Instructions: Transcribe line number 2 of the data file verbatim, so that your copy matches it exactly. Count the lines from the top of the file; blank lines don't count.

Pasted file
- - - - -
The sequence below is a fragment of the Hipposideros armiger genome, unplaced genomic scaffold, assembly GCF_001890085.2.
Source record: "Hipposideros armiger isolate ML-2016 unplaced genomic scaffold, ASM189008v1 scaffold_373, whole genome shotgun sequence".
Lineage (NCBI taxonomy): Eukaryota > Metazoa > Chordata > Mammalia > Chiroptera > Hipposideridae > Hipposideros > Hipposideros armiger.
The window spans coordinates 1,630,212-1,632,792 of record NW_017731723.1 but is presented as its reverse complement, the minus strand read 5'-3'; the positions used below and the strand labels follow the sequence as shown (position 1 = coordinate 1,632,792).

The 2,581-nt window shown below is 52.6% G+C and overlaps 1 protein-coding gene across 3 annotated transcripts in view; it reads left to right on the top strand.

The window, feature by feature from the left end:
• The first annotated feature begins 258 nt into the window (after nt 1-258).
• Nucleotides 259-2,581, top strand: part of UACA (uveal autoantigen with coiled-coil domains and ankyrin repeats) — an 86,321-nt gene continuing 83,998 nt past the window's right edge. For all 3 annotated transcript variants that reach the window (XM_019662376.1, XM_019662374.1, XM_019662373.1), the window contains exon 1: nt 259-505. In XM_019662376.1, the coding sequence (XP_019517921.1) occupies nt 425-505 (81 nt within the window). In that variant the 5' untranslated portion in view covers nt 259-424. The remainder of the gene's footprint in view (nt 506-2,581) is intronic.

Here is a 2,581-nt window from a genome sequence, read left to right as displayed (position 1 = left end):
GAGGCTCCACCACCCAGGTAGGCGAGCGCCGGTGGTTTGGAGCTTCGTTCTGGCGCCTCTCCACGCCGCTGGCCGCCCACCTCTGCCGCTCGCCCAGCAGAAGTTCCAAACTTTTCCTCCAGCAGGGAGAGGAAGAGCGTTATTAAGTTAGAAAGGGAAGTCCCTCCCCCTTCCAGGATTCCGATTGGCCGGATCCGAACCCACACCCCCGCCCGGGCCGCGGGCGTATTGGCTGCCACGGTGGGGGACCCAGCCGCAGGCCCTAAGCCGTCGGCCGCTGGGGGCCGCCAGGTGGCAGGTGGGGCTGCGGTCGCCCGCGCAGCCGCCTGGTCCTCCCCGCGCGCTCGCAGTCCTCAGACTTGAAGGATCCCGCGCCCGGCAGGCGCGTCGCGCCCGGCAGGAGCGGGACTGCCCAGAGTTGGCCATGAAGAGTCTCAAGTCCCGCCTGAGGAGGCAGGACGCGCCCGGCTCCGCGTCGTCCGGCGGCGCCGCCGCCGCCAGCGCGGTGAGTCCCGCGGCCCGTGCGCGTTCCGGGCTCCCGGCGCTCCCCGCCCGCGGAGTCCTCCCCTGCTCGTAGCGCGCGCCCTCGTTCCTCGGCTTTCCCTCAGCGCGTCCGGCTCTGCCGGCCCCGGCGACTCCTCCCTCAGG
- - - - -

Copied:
Source record: "Hipposideros armiger isolate ML-2016 unplaced genomic scaffold, ASM189008v1 scaffold_373, whole genome shotgun sequence".